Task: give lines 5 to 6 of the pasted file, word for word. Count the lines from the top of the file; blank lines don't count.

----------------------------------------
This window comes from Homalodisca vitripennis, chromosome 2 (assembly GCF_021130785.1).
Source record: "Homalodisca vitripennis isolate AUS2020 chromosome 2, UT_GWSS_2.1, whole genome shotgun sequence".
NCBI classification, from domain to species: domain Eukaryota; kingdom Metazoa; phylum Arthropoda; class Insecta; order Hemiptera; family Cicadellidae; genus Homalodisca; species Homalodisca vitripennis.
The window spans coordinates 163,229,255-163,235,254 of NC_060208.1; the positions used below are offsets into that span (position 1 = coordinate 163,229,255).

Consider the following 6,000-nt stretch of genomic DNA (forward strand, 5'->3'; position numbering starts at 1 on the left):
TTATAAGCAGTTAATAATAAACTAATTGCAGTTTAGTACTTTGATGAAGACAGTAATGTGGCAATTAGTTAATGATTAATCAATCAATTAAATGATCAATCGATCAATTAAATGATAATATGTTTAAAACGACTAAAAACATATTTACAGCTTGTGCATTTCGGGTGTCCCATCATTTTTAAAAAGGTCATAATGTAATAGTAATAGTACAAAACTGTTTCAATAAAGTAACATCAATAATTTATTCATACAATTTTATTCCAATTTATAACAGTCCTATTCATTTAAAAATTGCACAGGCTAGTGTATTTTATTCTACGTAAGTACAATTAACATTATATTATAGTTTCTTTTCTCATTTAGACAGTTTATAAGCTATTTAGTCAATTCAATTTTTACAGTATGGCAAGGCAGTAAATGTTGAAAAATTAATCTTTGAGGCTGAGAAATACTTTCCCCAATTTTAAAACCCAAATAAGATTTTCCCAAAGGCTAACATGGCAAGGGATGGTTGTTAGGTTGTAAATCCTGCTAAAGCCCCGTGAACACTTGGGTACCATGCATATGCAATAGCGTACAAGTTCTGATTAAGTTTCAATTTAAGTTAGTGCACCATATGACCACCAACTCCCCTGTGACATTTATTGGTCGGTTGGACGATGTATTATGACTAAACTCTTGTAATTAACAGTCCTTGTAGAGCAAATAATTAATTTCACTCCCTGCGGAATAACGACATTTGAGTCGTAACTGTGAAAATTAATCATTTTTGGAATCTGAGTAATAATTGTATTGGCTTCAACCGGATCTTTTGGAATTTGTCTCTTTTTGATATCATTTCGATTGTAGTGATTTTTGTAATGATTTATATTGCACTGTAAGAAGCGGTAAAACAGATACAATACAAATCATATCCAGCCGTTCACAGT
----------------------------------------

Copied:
Consider the following 6,000-nt stretch of genomic DNA (forward strand, 5'->3'; position numbering starts at 1 on the left):
TTATAAGCAGTTAATAATAAACTAATTGCAGTTTAGTACTTTGATGAAGACAGTAATGTGGCAATTAGTTAATGATTAATCAATCAATTAAATGATCAATCGATCAATTAAATGATAATATGTTTAAAACGACTAAAAACATATTTACAGCTTGTGCATTTCGGGTGTCCCATCATTTTTAAAAAGGTCATAATGTAATAGTAATAGTACAAAACTGTTTCAATAAAGTAACATCAATAATTTATTCATACAATTTTATTCCAATTTATAACAGTCCTATTCATTTAAAAATTGCACAGGCTAGTGTATTTTATTCTACGTAAGTACAATTAACATTATATTATAGTTTCTTTTCTCATTTAGACAGTTTATAAGCTATTTAGTCAATTCAATTTTTACAGTATGGCAAGGCAGTAAATGTTGAAAAATTAATCTTTGAGGCTGAGAAATACTTTCCCCAATTTTAAAACCCAAATAAGATTTTCCCAAAGGCTAACATGGCAAGGGATGGTTGTTAGGTTGTAAATCCTGCTAAAGCCCCGTGAACACTTGGGTACCATGCATATGCAATAGCGTACAAGTTCTGATTAAGTTTCAATTTAAGTTAGTGCACCATATGACCACCAACTCCCCTGTGACATTTATTGGTCGGTTGGACGATGTATTATGACTAAACTCTTGTAATTAACAGTCCTTGTAGAGCAAATAATTAATTTCACTCCCTGCGGAATAACGACATTTGAGTCGTAACTGTGAAAATTAATCATTTTTGGAATCTGAGTAATAATTGTATTGGCTTCAACCGGATCTTTTGGAATTTGTCTCTTTTTGATATCATTTCGATTGTAGTGATTTTTGTAATGATTTATATTGCACTGTAAGAAGCGGTAAAACAGATACAATACAAATCATATCCAGCCGTTCACAGT